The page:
My thoughts on the Keo Re-Design is the most visited South African rugby mad blog with a cosmopolitan readership spanning the globe. Winner of the 2008 SA Sports Blog of the Year award, grows from strength to strength… with one exception, it’s new design.

Recently was re-designed, and it obviously cost a fair penny, simply because this is the second re-design in the space of a couple months, completed by two web companies.

The first re-design was completed by Ince. The revamped site went live on a sub-domain and feedback was requested. Ince’s re-design, managed by Adii (a now former employee of Ince), made much better use of the web browser window, with an ajax slideshow in the header space displaying some of the main stories that week, along with some nifty sidebar modules. Many comments were posted, some positive, some negative. I liked the wire frame of the new design, but the styling needed just a little more attention.

Highbury Safika Media, the owner of the site, obviously decided the design was not suited for the site and must have pulled the plug on Ince. Then all went quiet, and a few weeks later a new design went live, created by ISO. There was no hype around the new design, I’m not sure even it got mentioned in a post. It could have, but it must have quickly got burried in a heap of Super 14 rugby news.

I’m not a fan of the new design. Why? Because it lacks usability.

It has no search facility, meaning there is no ways of finding specific posts unless you sift through the archives. However, there is no dedicated archives page, just a drop down menu in the sidebar with all the posts presented by month. I don’t know many people who navigate through archived posts month by month.

Once on a single post page, I can leave a comment, but then I have no reason to click through to another post, except by clicking on the home button and finding other summarised articles there. I’m a lazy web surfer, i’m not going to actively go look for more posts to read, I must be presented with a list of other interesting posts to read in the sidebar or below he post.

Keo Post Body

The styling of the body content could do with some work. The large chunks of post content could be seperated with nicely styled blockquotes, and sub-headers, easily achievable with a bit of css code.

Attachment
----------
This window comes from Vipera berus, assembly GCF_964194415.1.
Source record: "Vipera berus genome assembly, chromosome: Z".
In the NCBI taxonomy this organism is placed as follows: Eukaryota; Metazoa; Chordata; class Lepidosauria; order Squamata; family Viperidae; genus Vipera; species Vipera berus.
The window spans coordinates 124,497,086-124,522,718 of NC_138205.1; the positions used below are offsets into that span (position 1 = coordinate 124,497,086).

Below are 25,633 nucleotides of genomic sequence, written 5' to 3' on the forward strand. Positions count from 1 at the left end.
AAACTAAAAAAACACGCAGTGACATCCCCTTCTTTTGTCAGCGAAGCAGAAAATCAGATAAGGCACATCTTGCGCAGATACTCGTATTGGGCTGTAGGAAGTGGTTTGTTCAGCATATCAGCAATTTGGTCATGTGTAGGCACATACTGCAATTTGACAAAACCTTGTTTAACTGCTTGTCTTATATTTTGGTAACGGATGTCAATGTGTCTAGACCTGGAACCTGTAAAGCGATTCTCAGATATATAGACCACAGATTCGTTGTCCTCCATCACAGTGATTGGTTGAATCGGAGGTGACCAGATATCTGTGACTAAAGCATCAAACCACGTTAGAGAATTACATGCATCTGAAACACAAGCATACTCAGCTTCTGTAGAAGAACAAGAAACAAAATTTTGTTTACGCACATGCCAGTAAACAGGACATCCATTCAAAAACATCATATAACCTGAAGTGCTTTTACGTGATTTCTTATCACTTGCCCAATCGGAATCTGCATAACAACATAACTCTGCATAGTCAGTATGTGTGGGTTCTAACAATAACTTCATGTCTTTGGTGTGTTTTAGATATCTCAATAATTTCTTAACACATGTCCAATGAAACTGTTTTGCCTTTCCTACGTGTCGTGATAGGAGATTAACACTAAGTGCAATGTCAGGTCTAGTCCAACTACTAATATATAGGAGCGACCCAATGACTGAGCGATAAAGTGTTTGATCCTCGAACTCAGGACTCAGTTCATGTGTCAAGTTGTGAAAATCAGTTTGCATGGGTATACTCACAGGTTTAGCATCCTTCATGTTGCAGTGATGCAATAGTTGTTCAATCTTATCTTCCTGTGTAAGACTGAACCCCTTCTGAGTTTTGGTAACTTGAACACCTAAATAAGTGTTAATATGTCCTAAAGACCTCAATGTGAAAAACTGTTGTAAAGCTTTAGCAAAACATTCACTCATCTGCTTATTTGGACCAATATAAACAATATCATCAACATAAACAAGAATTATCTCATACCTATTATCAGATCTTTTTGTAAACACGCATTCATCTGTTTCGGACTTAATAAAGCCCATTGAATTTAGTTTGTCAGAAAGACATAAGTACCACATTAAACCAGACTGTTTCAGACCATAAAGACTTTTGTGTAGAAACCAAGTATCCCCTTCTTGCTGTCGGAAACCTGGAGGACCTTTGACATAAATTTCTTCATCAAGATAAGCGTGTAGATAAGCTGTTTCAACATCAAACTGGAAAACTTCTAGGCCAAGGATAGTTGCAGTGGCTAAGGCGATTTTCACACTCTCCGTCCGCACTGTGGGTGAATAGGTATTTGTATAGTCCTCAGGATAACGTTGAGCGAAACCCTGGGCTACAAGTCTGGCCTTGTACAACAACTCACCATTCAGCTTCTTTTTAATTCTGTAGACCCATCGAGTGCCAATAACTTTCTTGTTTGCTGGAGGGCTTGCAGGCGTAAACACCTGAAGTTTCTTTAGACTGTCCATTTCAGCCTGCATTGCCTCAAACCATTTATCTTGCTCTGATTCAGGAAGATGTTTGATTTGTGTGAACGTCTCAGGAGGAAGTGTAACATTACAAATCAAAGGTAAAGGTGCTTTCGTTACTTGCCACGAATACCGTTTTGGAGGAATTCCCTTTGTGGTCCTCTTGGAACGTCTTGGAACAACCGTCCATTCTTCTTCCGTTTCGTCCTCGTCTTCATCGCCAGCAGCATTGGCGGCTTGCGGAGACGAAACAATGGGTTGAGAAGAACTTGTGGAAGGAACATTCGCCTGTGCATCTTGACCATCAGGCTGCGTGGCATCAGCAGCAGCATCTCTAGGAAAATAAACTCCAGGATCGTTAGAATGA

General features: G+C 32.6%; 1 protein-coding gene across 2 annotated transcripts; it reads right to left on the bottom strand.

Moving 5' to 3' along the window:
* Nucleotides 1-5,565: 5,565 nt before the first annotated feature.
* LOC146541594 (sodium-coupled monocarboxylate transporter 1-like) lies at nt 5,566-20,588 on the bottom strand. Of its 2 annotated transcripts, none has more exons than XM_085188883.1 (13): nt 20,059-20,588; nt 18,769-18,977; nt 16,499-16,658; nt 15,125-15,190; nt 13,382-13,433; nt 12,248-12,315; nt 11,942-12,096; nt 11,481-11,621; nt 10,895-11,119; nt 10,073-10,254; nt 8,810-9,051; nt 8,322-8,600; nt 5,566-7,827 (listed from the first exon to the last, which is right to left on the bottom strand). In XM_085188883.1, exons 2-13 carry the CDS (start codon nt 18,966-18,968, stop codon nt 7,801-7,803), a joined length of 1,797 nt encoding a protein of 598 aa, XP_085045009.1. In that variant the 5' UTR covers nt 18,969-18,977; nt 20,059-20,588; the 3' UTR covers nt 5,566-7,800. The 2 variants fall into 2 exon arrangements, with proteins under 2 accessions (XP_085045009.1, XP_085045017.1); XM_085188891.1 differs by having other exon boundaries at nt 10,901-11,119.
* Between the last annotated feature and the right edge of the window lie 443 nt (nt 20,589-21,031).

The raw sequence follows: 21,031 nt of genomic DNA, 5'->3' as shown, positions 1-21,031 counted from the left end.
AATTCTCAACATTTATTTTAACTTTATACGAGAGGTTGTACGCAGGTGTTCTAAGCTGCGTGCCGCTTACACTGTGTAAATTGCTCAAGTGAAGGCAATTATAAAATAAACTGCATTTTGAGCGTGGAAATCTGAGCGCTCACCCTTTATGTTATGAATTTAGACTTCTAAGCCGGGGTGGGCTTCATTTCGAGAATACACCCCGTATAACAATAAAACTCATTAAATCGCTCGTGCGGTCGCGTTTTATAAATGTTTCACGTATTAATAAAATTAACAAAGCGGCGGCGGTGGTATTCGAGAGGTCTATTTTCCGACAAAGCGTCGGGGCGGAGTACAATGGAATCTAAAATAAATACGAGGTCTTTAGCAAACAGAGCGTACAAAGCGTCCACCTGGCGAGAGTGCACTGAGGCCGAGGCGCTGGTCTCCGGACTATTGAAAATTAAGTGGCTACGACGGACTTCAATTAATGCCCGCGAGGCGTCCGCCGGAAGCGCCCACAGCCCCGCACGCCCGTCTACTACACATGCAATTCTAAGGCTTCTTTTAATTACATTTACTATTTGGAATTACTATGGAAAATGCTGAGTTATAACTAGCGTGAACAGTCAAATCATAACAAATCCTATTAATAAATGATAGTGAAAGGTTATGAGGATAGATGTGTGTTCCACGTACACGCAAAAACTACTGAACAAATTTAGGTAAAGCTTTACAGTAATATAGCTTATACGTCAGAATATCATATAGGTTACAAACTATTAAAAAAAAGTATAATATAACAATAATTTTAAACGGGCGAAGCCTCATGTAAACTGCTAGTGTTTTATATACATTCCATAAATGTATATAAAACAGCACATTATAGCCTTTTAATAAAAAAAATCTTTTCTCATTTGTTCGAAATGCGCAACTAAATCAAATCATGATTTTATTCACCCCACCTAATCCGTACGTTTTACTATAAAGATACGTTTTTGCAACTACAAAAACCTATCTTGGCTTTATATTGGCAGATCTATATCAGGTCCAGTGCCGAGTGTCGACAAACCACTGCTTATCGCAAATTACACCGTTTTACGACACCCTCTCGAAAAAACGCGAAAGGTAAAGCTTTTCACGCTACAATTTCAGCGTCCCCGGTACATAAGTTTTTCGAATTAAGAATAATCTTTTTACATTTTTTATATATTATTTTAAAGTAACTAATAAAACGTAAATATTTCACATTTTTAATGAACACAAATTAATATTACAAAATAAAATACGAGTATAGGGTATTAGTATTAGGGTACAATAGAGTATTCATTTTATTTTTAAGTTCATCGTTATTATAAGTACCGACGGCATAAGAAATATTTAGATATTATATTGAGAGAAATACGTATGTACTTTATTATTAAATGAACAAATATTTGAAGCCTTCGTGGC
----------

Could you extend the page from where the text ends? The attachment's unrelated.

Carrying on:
I want to know what the most popular posts have been in the past few months, and which articles have been commented on the most. Engage me in the conversations happening on the site. Don’t litter valuable sidebar area with advertisements alone, encourage click throughs deeper into the site.

Valuable header space is wasted with a big yellow strip across the page. Header links take you to pages with no content, and the “Register” page takes me to the default wordpress registration page. It doesn’t give me information on what I shall gain should i register with

Keo Header

The footer space is nicely designed with great sketches of the writers of, but they serve no purpose. Why not use some simple wordpress code and link each writer’s sketch to posts by that author specifically?

Keo Footer

I know this post will probably come across a bit negative, don’t get me wrong, I’m a big fan of the site, and I write this because I want it to succeed. This post is meant to be taken constructively. I realise a huge percentage of the site visitors are rugby mad basic web users who would completely overlook any of the functionality I would like implemented, but I am confident would see a huge increase in click throughs and a longer time spent on the site by the average user should they implement some simple new functionality, easily achievable in wordpress.


12 responses

  1. Mark you should definitely blog more, great post. I must say Keo’s new design looks like it was done by a bunch of amateurs. I would have liked to see Ince’s mockup before it got canned though – Adii hook us up ๐Ÿ™‚